In its response to the government consultation, which closes today (2nd March 2023), the developers’ lobby group argues that the changes to national planning policy ‘actively work against’ the government’s commitment to increasing house-building.
The BPF argues that changes in how local authorities assess housing need, with councils no longer required to demonstrate a five-year housing land supply pipeline if their local plan is less than five years old, will mean there is less urgency in bringing forward residential development.
The BPF also reckons that there are ‘clear contradictions’ between the policy to focus housing delivery in 20 of the UK’s largest town and cities, and the new proposal to water down requirements for local authorities to undertake a green belt review – with most of the urban areas identified for housing growth surrounded by green belt or undeveloped land.
The BPF said that a decline in housing delivery would mean a proportionate decrease in land allocated for employment uses, which in turn would impact economic growth and productivity.
While the BPF supports areas having up-to-date local plans, it said, the current five-year cycle for plan-making means policy cannot keep pace with changes in the economy and demand for workspace. As a result, the demand for industrial and warehouse space, in particular, has been underestimated in planning policy for a decade. The BPF wants the government to introduce more strategic planning for employment space and infrastructure to get such developments brought forward in a more coordinated way.
British Property Federation chief executive Melanie Leech said: “We fully support the government’s aim to harness the planning system to increase housing delivery and drive levelling up but the proposed reforms will only create more delays and obstacles to development at a time when market conditions are already very challenging.
“The proposed changes to how local authorities assess housing need will create less urgency rather than more, and if fewer homes are delivered it follows that less land will be allocated for employment uses. In order to create communities that are truly sustainable we need a planning framework that strikes the right balance between addressing housing need at the local level, and enabling a national strategic approach to employment space and infrastructure.
“We are expecting consultations on planning for logistics space and the infrastructure levy over the course of this year, and while we are pleased to see government engaging fully with industry, the piecemeal nature of planning reform is causing further uncertainty.”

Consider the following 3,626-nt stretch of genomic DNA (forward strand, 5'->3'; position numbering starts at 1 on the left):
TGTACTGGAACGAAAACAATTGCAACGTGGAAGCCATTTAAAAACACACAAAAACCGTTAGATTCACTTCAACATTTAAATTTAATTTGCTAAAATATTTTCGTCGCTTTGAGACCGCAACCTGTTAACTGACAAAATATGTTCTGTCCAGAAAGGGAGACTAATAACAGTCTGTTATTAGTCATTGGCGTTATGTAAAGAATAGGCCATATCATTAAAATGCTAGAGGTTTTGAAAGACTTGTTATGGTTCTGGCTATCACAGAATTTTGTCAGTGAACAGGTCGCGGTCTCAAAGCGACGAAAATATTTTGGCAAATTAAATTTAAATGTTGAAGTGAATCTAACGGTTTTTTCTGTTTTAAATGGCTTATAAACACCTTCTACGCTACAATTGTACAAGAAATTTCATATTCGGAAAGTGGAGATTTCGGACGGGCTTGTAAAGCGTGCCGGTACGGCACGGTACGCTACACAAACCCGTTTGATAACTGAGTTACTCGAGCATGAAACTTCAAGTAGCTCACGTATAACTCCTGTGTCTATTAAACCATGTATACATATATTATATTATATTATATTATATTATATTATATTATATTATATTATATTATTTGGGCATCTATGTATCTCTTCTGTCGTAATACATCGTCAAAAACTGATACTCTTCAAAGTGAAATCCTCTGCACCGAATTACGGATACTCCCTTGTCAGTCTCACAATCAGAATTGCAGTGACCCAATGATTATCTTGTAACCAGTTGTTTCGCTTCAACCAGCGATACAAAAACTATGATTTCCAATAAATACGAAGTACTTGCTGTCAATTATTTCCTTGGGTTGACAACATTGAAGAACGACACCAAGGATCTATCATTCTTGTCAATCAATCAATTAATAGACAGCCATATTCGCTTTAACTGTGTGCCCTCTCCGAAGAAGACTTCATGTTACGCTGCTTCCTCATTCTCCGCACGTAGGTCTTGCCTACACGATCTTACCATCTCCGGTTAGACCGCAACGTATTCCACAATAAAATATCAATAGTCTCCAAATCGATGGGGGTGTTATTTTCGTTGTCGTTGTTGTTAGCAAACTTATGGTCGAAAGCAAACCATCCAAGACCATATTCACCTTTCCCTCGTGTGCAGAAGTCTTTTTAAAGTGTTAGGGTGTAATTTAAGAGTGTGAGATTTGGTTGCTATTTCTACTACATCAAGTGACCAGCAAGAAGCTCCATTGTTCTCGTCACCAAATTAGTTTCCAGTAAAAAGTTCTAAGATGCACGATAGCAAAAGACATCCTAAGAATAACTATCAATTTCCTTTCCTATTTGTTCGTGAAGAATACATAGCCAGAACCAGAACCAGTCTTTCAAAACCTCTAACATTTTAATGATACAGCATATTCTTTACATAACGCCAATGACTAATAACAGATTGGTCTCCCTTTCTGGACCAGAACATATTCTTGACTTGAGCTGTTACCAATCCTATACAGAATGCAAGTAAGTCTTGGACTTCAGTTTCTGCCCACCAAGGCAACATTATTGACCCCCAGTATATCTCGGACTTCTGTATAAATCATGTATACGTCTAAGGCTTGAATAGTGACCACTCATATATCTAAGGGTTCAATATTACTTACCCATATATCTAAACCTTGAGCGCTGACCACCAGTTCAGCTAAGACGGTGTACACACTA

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The proposed planning reforms, for which the Government has consulted industry professionals and experts, have been met with displeasure by the development sector. Developers fear that if the proposed reforms are approved, the structure of the system and the opportunities open to them will be detrimentally impacted.
The Planning Reform Pack, published by the Ministry of Housing, Communities and Local Government, aims to simplify the planning process to speed up the construction of new homes and infrastructure. Developers, however, claim that while they fully understand the need for a reduction in build programme times, the implementation of some of the proposed reforms may make the system more complex and challenging.
In particular, developers have voiced their concerns about the removal of permitted development rights for larger homes. Under the new rules, applications for larger housing projects of 10 or more units, or over 1,000m2 of commercial development would no longer be allowed under the permitted development route. This could potentially result in increased costs and delays in the build process, and, according to developers, effectively reduce their ability to construct affordable and environmentally sustainable developments.
The impact of the proposals on affordable housing is also a key area of contention. Developers argue that by putting the focus on the profitability of projects, the new rules would put them in a position where they are unable to achieve the required levels of affordable housing or support the community infrastructure needs.
The Government is yet to make any concrete decisions on the proposed reforms and is still in the process of consulting with developers and other stakeholders. The industry’s response has been overwhelmingly critical, with the Urban Land Institute, British Property Federation and Builders’ Merchants Federation (BMF) all rejecting the proposed reforms.
It appears that the development sector is in full opposition to the proposed planning reforms and is urging the Government to make alterations that ensure a smoother, more efficient planning process that does not weaken their ability to create much-needed homes, infrastructure and commercial developments. For the time being, the future of the reforms remains uncertain.